Even worse, these proposed wolf hunts will probably be conducted aerially, not unlike the ones the former governor of Alaska has so enthusiastically promoted in the past.  These wolf "hunts" are unfair and disgusting, and they work by running the target wolf down, exhausting it, then shooting it dead, dead, dead.  There's no particular reason to kill them, even if ranchers and farmers worry about livestock, because "wolf damage" just isn't that great.  Ironically the deer that wolves traditionally eat, may cause a lot more damage to crops, at least; I once saw a herd of them attack some growing wheat just outside of Bozeman, Montana.  Wolf predation would go some way to solving problems like this. 

 

So what is my bottom line here?  These hunts, if you want to call them that, are unnecessary.  They will not accomplish much of anything, except, in the long run, I think, to drive wolves back onto the Endangered Species List, where they will again begin to thrive.  Furthermore, in Montana and Idaho, although there are plenty of people who welcome the idea of possibly exterminating all wolves in their states, there are plenty of people who oppose these hunts.  Even in Alaska, which is full of wolves, most people there oppose wolf hunting.  Besides which, farmers and ranchers are no longer exactly the "majority" of the population in those states.  There are a great many people from "outside", who would like to see wolves and wildlife thrive.  So I, for one, would like to see this hunt halted, hopefully by some sort of court injunction, if at all possible, and immediately.  I urge everyone to think about this, and, if possible, go to Facebook, where Defenders of Wildlife has a presence, sign their petition, and give them as much support as possible so that this effort to stop what is essentially a disgusting and unnecessary hunt, will stop.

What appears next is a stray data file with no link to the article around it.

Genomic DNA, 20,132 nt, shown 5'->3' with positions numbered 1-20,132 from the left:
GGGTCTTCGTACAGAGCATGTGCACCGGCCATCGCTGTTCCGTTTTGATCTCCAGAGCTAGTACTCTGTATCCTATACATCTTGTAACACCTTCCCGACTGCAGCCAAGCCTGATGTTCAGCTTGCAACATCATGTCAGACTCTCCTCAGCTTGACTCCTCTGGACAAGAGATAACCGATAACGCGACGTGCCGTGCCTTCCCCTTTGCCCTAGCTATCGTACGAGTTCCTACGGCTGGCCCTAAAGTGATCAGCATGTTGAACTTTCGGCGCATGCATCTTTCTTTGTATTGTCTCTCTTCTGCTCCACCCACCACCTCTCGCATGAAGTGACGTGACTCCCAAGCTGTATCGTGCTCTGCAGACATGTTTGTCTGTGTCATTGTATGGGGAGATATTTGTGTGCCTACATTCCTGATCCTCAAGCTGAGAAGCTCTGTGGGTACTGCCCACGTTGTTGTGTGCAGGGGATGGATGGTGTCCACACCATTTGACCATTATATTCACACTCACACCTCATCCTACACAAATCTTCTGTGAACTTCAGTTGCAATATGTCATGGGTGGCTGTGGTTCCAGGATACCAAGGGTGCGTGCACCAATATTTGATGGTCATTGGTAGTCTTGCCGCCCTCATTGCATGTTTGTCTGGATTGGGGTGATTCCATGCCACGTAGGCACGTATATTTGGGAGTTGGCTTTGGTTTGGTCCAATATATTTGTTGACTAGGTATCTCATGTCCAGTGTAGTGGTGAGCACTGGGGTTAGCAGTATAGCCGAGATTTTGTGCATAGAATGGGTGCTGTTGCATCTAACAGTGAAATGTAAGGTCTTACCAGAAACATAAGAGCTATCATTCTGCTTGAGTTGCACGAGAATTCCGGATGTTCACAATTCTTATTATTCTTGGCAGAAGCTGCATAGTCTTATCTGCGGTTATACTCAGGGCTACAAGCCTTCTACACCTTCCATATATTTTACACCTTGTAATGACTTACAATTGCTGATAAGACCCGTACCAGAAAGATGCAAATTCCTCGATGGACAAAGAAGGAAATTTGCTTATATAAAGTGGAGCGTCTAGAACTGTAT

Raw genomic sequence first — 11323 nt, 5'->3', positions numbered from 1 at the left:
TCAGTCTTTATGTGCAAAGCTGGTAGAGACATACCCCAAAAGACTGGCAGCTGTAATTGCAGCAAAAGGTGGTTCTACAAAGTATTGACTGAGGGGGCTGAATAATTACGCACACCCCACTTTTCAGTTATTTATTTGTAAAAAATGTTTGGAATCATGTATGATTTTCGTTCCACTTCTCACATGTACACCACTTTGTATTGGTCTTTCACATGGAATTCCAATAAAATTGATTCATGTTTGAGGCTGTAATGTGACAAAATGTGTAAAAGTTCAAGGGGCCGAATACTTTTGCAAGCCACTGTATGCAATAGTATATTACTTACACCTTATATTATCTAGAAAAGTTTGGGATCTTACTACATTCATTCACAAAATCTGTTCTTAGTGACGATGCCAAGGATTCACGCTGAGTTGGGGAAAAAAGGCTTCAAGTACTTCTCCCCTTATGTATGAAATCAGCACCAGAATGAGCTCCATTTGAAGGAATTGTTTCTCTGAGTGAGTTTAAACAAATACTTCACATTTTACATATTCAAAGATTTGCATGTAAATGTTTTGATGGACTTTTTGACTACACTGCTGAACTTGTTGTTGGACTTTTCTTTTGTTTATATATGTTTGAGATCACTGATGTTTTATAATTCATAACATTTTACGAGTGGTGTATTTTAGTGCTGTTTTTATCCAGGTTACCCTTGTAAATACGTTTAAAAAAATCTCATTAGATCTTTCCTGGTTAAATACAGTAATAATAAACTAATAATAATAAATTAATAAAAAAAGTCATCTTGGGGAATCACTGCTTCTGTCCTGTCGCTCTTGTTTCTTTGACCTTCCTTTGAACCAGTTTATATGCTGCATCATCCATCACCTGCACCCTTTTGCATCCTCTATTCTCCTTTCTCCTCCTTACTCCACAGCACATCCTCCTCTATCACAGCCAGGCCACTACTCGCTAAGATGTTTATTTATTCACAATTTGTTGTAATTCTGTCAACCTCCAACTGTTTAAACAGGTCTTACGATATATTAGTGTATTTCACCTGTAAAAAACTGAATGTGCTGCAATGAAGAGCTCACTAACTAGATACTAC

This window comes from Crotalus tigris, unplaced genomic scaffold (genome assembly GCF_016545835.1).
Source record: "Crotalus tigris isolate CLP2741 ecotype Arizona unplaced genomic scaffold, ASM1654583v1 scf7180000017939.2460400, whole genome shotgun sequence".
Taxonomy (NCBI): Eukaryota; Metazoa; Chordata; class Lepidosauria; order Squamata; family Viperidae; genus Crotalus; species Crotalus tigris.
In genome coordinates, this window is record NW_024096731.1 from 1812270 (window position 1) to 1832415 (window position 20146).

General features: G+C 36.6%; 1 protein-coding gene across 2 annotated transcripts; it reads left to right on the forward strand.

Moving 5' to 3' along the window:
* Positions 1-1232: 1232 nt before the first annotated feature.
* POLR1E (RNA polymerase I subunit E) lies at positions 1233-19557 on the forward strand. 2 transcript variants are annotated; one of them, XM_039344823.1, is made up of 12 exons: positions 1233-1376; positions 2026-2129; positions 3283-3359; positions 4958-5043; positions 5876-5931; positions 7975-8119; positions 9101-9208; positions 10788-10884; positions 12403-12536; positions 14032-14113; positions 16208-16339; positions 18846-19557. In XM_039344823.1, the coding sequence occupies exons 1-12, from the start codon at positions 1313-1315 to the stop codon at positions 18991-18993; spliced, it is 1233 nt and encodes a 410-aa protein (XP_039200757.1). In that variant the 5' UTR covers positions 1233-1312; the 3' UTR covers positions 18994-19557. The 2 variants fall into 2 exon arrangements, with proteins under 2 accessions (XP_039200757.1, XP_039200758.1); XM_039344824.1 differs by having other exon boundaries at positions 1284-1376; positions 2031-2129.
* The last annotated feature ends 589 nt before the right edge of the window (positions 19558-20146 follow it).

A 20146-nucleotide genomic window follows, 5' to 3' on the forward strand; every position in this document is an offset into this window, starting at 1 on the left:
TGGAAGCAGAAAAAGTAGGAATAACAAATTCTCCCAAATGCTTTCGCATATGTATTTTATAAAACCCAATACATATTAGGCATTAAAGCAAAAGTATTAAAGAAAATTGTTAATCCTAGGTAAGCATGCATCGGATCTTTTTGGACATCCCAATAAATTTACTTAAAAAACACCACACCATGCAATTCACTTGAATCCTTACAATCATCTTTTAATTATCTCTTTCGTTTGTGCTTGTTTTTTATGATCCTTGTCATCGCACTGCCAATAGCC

Anne G

9 comments:

Ryan said...

Ann,

I'll be nice to start this out.. Please do a little research before you write a piece if you expect to have any credibility.

"First off, Coyotes rarely kill elk.. Deer yes, elk no."

"For one thing, it would, if successful, wipe out nearly one-third of all the wolves that now live in these two states"

Wrong again, figuring growth rates the hunt in Idaho would lower the population roughly 5-8% from current levels. The montana hunt is limited to a quota of 75, Montana has 35 confirmed breeding packs, assuming a 3 pup average, the populaion will still increase in MT even if the hunt is completely successful.

"Even worse, these proposed wolf hunts will probably be conducted aerially"

Wrong again, hunting from airplanes and helicopters has been banned by the federal goverement in 1970 and is also banned in MT by state statutes.

Anonymous said...

Anne

Your blog is filled with inaccurate statements, which lead people who have any knowledge of this subject to look elsewhere, to you credit, you did link back to Ralph's blog, but I suspect most would disregard and move on.. I am sure your passion is in the right place, but your articulation is sorely lacking....